Thursday, April 07, 2005

Street scenery

I was going to take a day off from blogging, and this evening I was returning a rental film to Vulcan Video, whose name plays to the nostalgia of old-timers who remember the Vulcan Gas Company, the first stirring of the hippie Prague Spring in Austin (maybe that trope was a too much of a stretch, no tanks rolled in, after all, and indeed Austin music and the Austin scene in general never got exactly squashed).

The current Vulcan rents arthouse and indie films. It is right off South Congress Avenue, which only 5 or 6 years ago was still a low rent strip of decaying brick storefronts and pre-interstate highway motels with the original neon tubing still working sometimes, and making a buzzing noise, renting rooms by the week for pensioners and by the night for the prostitutes who worked the S. Congress sidewalk under the old streetlights. Occasionally the police would round everyone up, especially during the sessions of the legislature, because any haul of customers would include some unlucky state legislators from Conroe or Eagle Lake, which would be gleefully reported in the otherwise staid and bought-off Austin American-Statesman.

But that show has moved to other parts of town.

As I neared my destination I found myself in the middle of a traffic jam of people looking for a place to park for First Thursday, an event that has a little of the feel of the old Austin, and a little of the feel of an Austin too expensive for me to live here anymore. First Thursday was supposedly a spontaneous coalescence of street vendors and jugglers and street musicians who decided in a sort of random natural selection process to gather together on the first Thursday of every month in the vacant parking lots and on the sidewalks where the hookers used to work. I am not sure I believe that origin myth.

It has now become a big event, especially since all the junk shops and used clothes stores have been replaced by antique stores and vintage clothing shoppes which sell exactly the same things at much elevated prices. Several excellent restaurants and many bad ones occupy concept-restored buildings, including places you can drink your latte or beer at a sidewalk table. Many thousands of people come out.

I had to park a long way off from the video store, so I walked around in the crowd and it was enjoyable. (Eventually I turned in my DVD.) Quite a show. Jugglers were hurling flaming sticks up into the night, sometimes not dropping them on the way down. There were 8 blocks packed with pedestrians, and every driveway and parking was lot full of street vendor tents selling artisanry like tie-dyed t-shirts (what is it that leads people to tie-dye a t-shirt? What is it that leads people to buy them? Two of life's mysteries.) Plus handcrafted jewelry, tent after tent of it, hopeful tie-dye t-shirted proprietors gazing smiling and perhaps a little stoned at people fingering the merchandise. Occasional other stuff is for sale, like out-of-tune bamboo flutes, handmade soaps, candles, and incense hand-dipped on sticks by cheery bright-eyed dreadlocked 18-year old white-girl neo-hippies. Renaissance Faire, with diesel fumes from the buses.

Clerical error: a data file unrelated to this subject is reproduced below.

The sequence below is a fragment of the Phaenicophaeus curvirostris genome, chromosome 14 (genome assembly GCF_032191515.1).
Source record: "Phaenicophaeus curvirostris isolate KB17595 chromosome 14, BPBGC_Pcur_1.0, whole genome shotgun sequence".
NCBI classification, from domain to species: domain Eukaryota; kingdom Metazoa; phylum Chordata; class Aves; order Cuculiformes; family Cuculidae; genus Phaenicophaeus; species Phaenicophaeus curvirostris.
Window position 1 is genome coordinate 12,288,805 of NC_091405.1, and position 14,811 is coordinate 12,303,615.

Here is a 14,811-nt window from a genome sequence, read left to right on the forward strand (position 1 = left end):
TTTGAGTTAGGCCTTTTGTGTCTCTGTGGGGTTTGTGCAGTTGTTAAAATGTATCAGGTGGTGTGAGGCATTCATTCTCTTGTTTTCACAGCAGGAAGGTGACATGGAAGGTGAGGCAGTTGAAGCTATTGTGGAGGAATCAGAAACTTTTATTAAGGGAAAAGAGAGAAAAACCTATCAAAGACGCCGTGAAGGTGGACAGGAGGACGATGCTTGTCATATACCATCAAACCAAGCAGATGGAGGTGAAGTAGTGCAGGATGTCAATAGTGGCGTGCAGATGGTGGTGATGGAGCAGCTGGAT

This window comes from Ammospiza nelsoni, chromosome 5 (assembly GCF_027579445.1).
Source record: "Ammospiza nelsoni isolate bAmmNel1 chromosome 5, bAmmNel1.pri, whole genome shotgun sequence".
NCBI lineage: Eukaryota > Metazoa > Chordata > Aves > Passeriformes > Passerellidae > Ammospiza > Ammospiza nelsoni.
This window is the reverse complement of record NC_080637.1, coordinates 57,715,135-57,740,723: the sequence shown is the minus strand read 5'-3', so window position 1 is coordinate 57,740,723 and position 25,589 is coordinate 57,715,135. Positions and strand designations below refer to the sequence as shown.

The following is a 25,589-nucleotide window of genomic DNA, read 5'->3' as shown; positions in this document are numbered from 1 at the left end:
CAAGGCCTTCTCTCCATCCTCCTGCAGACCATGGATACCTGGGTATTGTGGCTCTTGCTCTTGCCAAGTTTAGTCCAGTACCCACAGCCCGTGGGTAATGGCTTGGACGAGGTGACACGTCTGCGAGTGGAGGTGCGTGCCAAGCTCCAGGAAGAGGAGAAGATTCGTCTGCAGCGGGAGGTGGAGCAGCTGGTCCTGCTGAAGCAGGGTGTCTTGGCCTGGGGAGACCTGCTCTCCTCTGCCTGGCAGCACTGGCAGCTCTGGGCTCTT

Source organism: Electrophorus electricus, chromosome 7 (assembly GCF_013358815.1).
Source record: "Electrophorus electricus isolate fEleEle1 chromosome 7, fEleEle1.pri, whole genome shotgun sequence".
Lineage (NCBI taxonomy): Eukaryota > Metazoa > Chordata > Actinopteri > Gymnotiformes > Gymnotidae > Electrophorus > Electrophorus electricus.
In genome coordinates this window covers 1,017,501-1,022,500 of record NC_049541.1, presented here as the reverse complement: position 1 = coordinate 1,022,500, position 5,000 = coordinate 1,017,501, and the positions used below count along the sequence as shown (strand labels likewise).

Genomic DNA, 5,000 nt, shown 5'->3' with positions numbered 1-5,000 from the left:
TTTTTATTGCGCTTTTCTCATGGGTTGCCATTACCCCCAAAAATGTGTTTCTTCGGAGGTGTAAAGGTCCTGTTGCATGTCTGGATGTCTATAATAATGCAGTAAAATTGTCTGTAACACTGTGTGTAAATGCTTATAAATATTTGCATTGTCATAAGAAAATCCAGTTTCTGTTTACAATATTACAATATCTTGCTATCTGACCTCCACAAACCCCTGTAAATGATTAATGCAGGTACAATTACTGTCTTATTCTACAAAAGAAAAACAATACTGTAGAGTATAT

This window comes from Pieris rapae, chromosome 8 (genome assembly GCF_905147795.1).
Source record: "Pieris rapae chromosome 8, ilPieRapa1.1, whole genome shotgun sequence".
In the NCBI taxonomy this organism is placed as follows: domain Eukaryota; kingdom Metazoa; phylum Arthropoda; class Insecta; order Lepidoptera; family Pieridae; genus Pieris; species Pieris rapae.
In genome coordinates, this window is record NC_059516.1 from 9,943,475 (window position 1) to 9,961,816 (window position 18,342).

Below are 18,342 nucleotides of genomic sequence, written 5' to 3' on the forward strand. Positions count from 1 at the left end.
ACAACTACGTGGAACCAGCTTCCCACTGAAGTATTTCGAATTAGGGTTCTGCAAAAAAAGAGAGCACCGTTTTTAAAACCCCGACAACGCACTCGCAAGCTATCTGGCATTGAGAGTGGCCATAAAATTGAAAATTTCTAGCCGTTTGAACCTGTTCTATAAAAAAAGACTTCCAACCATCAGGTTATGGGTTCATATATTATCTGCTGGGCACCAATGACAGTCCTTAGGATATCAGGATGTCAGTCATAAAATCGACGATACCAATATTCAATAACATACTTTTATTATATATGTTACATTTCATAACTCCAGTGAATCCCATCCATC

But mainly people come to listen to the bands and street musicians and shop in the former junk shops. And watch other people. A very tall man goes by with a hand lettered cardboard sign, I didn't catch all of it, but it did have a rhyme saying, in part, "Six foot seven inch Jew, will something something restyle you." I don't know if he was a massage therapist or a hairdresser or a strolling madman, or what. An elderly evangelical Christian was carrying a giant handpainted colorful sign on a stick depicting a smoking and flaming lake of fire, crudely painted on thin plywood with a caption, Broad Is The Way That Leadeth To Destruction. A little at odds with his message, he was blocking an already narrow sidewalk. He could have sold his sign for a lot of money to the people buying folk art in the former junk shops, if he had decided to take the broad way that leadeth to destruction. On one sidewalk was a vendor selling expensive silver hookahs, and offering smokes to passersby. Several people were hooked to one hookah contentedly puffing away--tobacco, probably, since there was a heavy police presence. Crowds were watching the crowds watching the jugglers.

The music was kinda nice. I liked a Zydeco band which had gotten people dancing. They had a little boy about 6 playing a washboard with sticks. I walked past a parking lot where a country band was setting up and the previous band was leaving, one musician sauntering out into the crowd with a french horn on his shoulder. One block had 3 bands, all loud and and trying to be heard, when I walked by the first time--when I walked by on the way back, the middle band had given up and were packing up their stuff. It's kind of Darwinian out there.

It's great for the crowd. Lots of music, pleasing to varied tastes, but it has to be a matter of desperate hope for the musicians, most of whom have an instrument case open on the sidewalk with a few dollar bills inside. One band was very strange, a woman playing an accordion, a man on a sax, and a guitar-player, playing tangos. I gave them a dollar in the open guitar case. I went into an antique shop which had a lot of bronze East-Asian statuary and found an enthusiastic South american band playing cumbias. There was of course a drum circle, also enthusiastic, but unlike the other attractions had more musicians than onlookers. Still, the drummers were having a good time.

I walked back toward my car, past the Zydeco band. Couples my age, and older (and younger), old guys bearded and grizzled, tie-dyed and long skirted women with gray hair, some young professionals, high school kids, and some kid kids, were dancing on the sidewalk. I suddenly missed Kay, because we would have danced too.

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